05 January 2024

For many, January is a time to think afresh and plan for the future, with those you care about in mind.

Making a Will may not be top of your to do list, but do you know what would happen if you died without one? Do you need to update your current Will?

Importance of making a Will:

  • A will ensures that your assets are distributed according to your preferences.
  • Without a valid Will, assets may be distributed according to the rules of intestacy (these dictate who gets what from the estate of a person who has died) these rules may not align with your wishes.

The rules for distribution:

  • Different scenarios are outlined based on marital status, children, and other factors.
  • Unmarried couples and those not in a civil partnership are not covered by rules.
  • If married/in a civil partnership with children, your partner takes all your personal possessions (not cash/investments) and the first £322,000 of your assets. This may cover everything. If not, the balance is split, 50% to your partner and 50% to the children equally. If any of your children have died before you, they take instead. Note, stepchildren are not included.
  • If married/in a civil partnership without children, all will go to your partner. If you have separated (unless you have a decree absolute) they will still inherit.
  • If you are not married/in a civil partnership and have no children, your parents inherit equally. Do they need to or do they want to inherit from you? Will it give them an inheritance tax problem that could be avoided by skipping to the next generation?
  • Without surviving parents, your brothers and sisters of the whole blood inherit equally. Without them, half siblings would inherit instead. Grandparents are next in line followed by aunts and uncles.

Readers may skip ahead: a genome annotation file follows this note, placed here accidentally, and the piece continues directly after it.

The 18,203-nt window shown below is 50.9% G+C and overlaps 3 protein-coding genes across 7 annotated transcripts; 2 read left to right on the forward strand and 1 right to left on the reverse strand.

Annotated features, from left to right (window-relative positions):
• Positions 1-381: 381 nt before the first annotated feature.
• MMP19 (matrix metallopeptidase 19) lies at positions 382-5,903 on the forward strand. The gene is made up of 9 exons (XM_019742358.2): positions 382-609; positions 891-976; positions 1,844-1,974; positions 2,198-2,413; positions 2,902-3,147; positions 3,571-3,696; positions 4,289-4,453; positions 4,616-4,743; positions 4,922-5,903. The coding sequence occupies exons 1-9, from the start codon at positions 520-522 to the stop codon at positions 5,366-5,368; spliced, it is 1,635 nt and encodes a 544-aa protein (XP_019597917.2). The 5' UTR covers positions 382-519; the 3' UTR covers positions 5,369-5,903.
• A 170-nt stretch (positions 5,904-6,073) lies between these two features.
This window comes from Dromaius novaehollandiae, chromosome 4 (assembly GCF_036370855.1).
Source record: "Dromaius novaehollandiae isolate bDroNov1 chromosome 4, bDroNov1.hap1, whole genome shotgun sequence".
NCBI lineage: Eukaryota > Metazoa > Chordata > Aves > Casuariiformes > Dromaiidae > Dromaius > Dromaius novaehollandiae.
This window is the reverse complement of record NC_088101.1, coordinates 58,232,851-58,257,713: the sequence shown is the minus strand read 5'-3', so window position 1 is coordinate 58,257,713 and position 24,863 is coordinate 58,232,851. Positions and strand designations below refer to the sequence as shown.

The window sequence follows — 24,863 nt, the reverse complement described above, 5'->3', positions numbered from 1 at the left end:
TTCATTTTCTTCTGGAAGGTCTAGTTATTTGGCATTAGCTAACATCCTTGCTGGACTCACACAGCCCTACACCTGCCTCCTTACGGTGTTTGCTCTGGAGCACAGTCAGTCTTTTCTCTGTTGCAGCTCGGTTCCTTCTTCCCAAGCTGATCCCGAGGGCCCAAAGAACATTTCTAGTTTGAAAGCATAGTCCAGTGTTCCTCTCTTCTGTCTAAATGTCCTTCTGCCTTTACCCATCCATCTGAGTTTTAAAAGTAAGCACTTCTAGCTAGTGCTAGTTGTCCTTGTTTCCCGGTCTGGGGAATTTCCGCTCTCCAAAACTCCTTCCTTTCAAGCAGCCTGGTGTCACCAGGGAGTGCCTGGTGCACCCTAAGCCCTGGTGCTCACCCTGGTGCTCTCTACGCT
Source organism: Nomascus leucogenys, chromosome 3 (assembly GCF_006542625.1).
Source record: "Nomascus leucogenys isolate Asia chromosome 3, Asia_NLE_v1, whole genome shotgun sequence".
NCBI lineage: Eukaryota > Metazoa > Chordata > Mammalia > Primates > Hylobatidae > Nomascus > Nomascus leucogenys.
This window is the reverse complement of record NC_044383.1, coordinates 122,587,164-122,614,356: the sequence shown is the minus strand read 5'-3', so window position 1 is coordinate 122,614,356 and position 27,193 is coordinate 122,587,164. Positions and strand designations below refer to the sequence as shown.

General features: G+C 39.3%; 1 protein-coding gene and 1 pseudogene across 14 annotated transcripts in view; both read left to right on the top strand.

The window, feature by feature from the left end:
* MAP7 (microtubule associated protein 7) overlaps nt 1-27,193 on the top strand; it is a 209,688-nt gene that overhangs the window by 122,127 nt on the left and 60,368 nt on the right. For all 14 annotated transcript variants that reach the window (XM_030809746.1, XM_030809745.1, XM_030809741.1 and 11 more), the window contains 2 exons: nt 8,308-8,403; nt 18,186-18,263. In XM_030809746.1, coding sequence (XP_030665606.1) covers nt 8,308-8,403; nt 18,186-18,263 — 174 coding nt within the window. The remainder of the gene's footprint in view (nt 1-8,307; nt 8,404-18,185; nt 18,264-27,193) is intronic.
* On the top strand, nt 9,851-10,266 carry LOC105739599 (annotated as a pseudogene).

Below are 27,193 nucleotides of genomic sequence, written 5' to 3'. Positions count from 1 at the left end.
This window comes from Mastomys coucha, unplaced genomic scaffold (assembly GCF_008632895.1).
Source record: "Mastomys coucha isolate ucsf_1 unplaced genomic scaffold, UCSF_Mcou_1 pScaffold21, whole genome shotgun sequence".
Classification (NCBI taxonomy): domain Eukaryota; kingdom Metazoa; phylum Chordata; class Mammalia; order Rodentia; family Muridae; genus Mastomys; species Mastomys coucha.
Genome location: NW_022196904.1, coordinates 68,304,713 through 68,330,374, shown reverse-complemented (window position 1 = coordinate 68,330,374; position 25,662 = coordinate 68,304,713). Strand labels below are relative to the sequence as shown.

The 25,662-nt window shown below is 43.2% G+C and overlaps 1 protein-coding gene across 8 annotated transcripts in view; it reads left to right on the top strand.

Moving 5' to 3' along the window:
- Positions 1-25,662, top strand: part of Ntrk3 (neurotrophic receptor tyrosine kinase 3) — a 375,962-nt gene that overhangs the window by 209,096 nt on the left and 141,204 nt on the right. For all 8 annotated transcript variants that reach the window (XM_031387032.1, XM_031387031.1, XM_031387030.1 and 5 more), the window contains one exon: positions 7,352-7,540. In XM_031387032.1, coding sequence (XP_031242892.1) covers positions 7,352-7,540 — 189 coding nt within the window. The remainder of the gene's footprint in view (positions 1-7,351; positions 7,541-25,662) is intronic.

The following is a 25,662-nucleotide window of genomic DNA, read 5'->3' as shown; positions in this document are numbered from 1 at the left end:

Complications in Distribution:

  • The distribution of assets can become complicated as the children of siblings or aunts and uncles can inherit if those relatives have died before you.
  • It's essential to account for all possible scenarios and plan accordingly.

It is worth noting that a Will does not deal with all your resources:

  • Jointly owned assets – if you own your home as joint tenants, or have a joint bank account, for example, then these assets
  • joint bank account for example or own your home as joint tenants, then those assets will pass to the survivor automatically on death. This is straightforward but what about ISAs? Or hold your home as tenants in common? You will need a Will.
  • Death in service benefits - who is named recipient?
  • Pensions - these funds are totally separate from your other assets. They will pass outside your Will.
  • Life assurance - do you have a policy that you have forgotten about? Check the arrangements to find out, they may need updating.
  • Reviewing arrangements for these assets is crucial to ensure they align with your current wishes.

Battens’ Private Client team will be able to advise you on a wide range of issues including writing or updating your Will, Trusts, Lasting Powers of Attorney, probate and tax planning.

For more information contact Lucy Horsington on 01935 811313 or email